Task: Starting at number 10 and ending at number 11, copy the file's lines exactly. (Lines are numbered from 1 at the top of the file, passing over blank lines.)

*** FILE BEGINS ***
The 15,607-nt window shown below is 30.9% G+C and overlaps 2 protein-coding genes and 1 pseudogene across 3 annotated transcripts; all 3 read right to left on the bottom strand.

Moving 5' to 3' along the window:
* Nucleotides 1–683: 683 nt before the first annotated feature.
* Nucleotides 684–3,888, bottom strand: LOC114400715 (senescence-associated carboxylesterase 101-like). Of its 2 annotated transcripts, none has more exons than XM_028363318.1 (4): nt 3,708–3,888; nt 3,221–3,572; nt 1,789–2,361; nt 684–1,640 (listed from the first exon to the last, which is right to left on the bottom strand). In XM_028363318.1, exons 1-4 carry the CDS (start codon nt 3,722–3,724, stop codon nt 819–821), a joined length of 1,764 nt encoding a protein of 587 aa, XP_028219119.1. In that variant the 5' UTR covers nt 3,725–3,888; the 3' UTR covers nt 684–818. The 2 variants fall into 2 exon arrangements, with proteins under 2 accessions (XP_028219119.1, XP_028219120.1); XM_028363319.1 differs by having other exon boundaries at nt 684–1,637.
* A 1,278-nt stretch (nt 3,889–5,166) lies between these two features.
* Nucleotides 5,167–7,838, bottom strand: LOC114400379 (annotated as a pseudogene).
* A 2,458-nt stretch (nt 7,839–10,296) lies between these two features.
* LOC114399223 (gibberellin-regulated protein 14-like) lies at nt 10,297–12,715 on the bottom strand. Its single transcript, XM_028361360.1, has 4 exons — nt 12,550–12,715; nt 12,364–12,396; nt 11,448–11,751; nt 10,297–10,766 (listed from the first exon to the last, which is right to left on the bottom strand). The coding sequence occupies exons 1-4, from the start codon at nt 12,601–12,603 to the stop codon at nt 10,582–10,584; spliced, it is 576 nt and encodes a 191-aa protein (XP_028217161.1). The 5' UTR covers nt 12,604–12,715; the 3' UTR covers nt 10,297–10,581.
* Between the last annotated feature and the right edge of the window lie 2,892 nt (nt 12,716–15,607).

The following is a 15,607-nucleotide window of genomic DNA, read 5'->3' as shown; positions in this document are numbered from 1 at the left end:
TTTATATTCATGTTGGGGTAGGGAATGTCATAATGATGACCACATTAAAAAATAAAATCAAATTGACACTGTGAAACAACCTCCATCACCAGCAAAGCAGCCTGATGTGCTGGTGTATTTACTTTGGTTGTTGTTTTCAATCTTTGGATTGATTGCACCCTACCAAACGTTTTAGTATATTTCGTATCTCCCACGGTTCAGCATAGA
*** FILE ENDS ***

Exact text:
The following is a 15,607-nucleotide window of genomic DNA, read 5'->3' as shown; positions in this document are numbered from 1 at the left end:
TTTATATTCATGTTGGGGTAGGGAATGTCATAATGATGACCACATTAAAAAATAAAATCAAATTGACACTGTGAAACAACCTCCATCACCAGCAAAGCAGCCTGATGTGCTGGTGTATTTACTTTGGTTGTTGTTTTCAATCTTTGGATTGATTGCACCCTACCAAACGTTTTAGTATATTTCGTATCTCCCACGGTTCAGCATAGA